…we were still in a waiting pattern, learning a little more about our new house every day. New house, we still can’t believe this is happening.
I wasn’t sure if my silence last week was curious, but it was only because nothing dramatic has changed in our situation. The day after I shared our last update, we heard back from the seller’s attorney confirming that everything was legally binding and we could consider ourselves the official accepted offer. We also learned that our mortgage was a go-go, and we could definitely be approved for the amount we were asking for. Both approvals made us feel all joyous and elated. We celebrated with burgers.
It was a paperwork-intensive week, where we printed, signed, and scanned nearly 100 pages to get the details of our loan approved. Paperwork aside, we were back to sleeping pretty well at night.
We thought we had wrapped up the process of negotiating repairs that arose during our home inspection; we had asked for about $3,500 to cover venting, chimney, fire wall, electrical, minor plumbing, and sump pump repairs, but the sellers had negotiated with us until we reached an agreed upon $2,000 discount. Then something strange happened, the sellers went back on their word and decided to bid out the repairs and take care of many of them without involving us, presumably because they thought they could get them done for less than $2,000 and could get away with not offering us anything at closing. We let them go about their decision, expecting the whole while that the repairs they were offering to do would exceed $2,000, because we had priced our offer only covering with materials, and planned on being able to do most of the repairs ourselves to save on labor costs.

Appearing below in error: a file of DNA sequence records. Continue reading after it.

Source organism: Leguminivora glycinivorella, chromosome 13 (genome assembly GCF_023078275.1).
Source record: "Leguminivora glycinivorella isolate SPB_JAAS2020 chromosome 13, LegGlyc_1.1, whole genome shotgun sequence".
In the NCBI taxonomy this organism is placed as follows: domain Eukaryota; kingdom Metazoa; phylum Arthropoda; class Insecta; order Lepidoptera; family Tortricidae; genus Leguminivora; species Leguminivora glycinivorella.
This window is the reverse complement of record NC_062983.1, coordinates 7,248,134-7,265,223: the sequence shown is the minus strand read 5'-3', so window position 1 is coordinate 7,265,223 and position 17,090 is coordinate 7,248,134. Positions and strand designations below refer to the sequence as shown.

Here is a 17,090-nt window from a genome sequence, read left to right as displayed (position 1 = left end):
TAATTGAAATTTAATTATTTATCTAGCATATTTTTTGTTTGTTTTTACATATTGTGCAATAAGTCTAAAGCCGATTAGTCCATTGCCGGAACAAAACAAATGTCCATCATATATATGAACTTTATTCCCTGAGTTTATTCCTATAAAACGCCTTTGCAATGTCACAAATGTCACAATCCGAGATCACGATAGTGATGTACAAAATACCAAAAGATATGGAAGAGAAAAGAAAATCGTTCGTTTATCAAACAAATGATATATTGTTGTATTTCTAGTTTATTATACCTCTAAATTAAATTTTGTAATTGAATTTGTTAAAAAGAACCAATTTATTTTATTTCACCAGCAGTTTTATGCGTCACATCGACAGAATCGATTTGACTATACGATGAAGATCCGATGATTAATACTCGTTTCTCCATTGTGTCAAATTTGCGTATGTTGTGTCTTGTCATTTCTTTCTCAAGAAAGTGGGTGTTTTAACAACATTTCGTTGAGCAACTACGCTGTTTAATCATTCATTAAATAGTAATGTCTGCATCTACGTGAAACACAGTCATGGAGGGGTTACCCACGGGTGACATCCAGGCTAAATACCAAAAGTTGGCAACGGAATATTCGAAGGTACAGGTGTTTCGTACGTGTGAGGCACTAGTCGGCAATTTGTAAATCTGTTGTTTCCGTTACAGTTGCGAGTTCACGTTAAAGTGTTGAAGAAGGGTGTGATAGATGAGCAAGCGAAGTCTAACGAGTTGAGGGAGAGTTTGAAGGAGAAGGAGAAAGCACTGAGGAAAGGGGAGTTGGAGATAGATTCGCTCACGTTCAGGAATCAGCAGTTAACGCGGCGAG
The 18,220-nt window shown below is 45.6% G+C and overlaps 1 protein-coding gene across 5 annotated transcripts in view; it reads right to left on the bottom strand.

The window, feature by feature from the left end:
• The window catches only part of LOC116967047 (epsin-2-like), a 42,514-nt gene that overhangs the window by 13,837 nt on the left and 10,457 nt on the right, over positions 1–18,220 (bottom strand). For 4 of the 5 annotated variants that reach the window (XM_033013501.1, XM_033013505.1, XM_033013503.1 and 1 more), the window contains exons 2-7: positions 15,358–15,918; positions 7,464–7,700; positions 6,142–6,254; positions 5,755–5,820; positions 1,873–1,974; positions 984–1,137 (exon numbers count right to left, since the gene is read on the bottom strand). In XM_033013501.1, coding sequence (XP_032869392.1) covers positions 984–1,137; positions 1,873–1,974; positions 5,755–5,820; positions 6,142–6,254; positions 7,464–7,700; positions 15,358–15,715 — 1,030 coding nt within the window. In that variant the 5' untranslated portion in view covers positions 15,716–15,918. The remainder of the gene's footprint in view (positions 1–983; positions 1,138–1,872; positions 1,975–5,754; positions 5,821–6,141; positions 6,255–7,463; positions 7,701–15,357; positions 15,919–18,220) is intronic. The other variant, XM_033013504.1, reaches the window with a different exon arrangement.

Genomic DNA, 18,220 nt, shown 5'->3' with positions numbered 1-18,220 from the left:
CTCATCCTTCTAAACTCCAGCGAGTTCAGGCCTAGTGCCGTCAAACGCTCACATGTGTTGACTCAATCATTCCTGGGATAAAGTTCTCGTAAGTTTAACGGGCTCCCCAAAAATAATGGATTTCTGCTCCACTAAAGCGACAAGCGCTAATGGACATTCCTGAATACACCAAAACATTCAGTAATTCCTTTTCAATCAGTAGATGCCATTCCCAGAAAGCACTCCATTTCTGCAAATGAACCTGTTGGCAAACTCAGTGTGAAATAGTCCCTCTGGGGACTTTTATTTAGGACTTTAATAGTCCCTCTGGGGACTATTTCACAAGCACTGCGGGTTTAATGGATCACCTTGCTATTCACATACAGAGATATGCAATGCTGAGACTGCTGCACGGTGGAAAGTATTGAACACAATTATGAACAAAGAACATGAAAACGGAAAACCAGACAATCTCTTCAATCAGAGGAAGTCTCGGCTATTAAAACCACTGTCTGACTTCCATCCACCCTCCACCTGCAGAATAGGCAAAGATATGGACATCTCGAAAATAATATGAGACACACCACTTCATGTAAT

Turns out that we were right, and per the receipts we’ve been seeing, they did end up paying about that much to make some of the repairs with a local handyman. Additionally, they also provided us a quote for the chimney repairs–a whopping $3,750–and ended up crediting us $2,500 additional off at closing to help with those expenses. A.K.A. We think we’ve inadvertently won this battle, having most of the repairs made, and still ended up with a credit for closing.
Here’s some more beef that you don’t yet know about, but might benefit from learning from our experiences:
- We chose to get an FHA loan for this mortgage, but not because we were limited to a small downpayment. It’s because we went about getting this loan with cosigners, and no conventional mortgage allows cosigners. Don’t judge prematurely, there’s good reason.
- The FHA loan will require a new property assessment, which we pay for, and is used for the bank to guarantee a few things: that the home is in acceptable living condition (this is usually when they address things like missing railings, broken windows, and peeling paint, and require repairs to be made before closing), and more importantly in our situation, make sure that the property value aligns with the agreed upon price of the home. Banks are not inclined to give a mortgage to an FHA buyer if the sale price of the home (the amount financed) exceeds the property value, because they don’t want the buyer to be upside down.